European officials warn crypto adoption might harm conventional banking
As the cryptocurrency industry increases at an unprecedented pace and digital assets such as Bitcoin (BTC) and Ethereum (ETH) become increasingly prevalent as a result of investors abandoning fiat, major European authorities are concerned about the stability of conventional banking.
As stated in its October 4 study titled “Crypto-assets and their risks to financial stability,” one of the worried parties is the European Securities and Markets Authority (ESMA), which feels that crypto, because of its volatility and lack of regulation, poses several threats to financial stability.
As stated by the ESMA: “Due to their erratic growth cycles, and so long as necessary regulatory rules do not apply, crypto-assets imply significant risks that may become important to financial stability in the future.”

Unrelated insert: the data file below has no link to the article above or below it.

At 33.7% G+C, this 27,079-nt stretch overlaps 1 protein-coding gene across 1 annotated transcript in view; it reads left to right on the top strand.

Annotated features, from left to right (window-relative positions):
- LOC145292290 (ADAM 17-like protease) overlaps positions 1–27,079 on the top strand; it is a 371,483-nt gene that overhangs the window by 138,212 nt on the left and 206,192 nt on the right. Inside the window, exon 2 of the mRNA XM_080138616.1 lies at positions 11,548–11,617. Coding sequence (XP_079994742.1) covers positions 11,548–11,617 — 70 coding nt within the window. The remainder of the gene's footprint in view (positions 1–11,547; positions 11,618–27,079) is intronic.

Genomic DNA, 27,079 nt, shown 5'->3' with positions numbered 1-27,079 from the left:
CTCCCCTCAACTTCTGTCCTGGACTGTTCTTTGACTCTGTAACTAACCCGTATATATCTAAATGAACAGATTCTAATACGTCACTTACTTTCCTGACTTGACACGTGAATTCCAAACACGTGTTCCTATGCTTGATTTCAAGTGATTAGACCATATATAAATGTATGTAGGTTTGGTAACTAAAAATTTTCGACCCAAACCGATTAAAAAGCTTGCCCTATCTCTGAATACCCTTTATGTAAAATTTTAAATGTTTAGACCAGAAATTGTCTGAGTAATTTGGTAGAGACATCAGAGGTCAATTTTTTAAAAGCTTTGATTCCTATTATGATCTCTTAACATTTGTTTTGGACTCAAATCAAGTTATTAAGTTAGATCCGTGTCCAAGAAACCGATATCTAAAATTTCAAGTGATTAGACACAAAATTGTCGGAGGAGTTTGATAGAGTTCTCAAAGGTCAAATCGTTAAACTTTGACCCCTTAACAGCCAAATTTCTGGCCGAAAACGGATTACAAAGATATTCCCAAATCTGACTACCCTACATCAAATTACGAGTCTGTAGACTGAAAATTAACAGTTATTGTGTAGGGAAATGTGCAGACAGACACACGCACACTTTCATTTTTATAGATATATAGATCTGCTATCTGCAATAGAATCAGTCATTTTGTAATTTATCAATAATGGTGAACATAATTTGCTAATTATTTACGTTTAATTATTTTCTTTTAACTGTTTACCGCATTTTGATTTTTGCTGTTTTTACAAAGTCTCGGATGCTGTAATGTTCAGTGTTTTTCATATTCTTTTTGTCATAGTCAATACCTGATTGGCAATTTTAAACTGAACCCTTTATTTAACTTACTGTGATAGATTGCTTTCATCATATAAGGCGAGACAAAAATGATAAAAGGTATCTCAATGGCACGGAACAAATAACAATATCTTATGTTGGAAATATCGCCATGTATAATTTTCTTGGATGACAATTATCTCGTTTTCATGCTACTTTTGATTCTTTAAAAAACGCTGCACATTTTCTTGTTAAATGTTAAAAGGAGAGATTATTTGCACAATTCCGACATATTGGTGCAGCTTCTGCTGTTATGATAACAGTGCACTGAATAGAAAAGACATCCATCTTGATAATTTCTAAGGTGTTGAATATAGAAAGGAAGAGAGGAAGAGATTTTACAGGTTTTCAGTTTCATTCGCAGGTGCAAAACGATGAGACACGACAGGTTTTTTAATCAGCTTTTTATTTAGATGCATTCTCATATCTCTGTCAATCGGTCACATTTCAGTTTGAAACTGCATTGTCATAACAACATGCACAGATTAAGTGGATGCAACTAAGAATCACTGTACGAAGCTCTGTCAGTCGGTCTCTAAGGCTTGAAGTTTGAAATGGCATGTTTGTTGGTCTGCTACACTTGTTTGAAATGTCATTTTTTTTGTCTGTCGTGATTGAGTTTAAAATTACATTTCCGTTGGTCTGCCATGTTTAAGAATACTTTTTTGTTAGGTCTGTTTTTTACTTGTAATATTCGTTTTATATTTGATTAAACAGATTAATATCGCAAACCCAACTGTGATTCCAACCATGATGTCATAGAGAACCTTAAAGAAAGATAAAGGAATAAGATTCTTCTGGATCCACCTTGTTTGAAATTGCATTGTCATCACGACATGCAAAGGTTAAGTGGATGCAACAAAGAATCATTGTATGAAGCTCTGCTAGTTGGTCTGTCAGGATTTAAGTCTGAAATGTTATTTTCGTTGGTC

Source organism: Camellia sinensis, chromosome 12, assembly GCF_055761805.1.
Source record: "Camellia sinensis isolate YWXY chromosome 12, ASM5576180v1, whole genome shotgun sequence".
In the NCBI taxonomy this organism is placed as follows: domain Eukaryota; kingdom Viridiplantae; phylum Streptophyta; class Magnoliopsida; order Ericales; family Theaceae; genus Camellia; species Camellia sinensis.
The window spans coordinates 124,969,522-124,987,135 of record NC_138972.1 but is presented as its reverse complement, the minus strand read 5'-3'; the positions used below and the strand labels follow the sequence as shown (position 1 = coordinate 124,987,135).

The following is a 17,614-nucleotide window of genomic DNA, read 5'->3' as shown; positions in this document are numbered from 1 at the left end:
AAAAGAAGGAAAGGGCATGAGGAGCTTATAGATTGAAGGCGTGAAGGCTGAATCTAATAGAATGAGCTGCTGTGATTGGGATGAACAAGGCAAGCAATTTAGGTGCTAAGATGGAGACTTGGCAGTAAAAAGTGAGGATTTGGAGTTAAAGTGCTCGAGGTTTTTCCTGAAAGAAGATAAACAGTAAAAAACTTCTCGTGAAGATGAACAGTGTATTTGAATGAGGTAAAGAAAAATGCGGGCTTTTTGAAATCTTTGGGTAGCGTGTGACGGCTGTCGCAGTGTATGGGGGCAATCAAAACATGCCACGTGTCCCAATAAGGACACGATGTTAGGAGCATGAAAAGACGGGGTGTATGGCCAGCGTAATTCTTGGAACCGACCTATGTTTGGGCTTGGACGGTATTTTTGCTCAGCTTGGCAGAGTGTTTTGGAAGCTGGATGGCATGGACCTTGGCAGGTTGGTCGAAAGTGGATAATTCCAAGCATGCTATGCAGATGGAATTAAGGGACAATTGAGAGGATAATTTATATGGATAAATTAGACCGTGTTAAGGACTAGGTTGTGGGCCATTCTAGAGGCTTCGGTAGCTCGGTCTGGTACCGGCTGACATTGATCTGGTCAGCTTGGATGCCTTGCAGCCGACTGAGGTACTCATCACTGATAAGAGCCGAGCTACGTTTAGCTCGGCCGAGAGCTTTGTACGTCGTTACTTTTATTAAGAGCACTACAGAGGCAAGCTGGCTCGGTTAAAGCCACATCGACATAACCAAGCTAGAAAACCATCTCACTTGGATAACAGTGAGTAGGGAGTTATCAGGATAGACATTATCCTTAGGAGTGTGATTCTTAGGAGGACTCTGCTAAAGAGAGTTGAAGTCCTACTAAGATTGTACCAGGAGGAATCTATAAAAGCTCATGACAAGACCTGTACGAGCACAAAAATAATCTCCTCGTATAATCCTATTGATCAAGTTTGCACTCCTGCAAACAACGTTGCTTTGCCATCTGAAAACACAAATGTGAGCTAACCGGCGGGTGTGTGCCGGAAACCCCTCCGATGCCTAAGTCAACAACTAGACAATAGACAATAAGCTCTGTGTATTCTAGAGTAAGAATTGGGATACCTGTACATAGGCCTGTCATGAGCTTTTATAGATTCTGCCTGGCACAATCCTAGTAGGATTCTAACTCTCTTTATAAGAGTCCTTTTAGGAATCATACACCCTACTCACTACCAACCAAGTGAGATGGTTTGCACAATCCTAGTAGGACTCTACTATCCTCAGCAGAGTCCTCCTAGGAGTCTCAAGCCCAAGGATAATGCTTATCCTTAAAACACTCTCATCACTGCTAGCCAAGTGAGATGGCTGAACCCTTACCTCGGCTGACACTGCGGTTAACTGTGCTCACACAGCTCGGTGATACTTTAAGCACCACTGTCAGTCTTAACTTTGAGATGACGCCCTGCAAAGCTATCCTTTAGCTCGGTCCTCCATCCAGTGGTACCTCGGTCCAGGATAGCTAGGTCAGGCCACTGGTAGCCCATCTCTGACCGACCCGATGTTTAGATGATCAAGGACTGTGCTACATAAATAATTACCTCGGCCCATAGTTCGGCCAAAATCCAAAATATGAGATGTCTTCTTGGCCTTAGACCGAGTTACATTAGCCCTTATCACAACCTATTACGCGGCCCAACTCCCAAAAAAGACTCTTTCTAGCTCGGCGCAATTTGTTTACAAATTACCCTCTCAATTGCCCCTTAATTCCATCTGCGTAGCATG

In the study, the regulator acknowledged that “currently, crypto-assets are still tiny in size and their interconnections with conventional markets are restricted,” but that “this condition may change since market growth may occur abruptly and risk transfer is conceivable through several pathways.”
The regulator acknowledges that the volatility of the cryptocurrency market has not yet spread to conventional finance, but warns that this risk should not be discounted.
“Until recently, instability in the crypto-assets market (most of which may be traced to intrinsic flaws in the market structure and underlying technology) has not spread to conventional financial markets or the actual economy. Nonetheless, spillovers are possible, depending on how existing risks are controlled and how the interconnections between the two systems grow.”
For these reasons, the European Securities and Markets Authority (ESMA) emphasized the need for constant monitoring of the cryptocurrency industry and its connection with the broader financial system.
In the meanwhile, the ESMA is not the only financial regulator concerned about crypto’s impact on conventional financial institutions.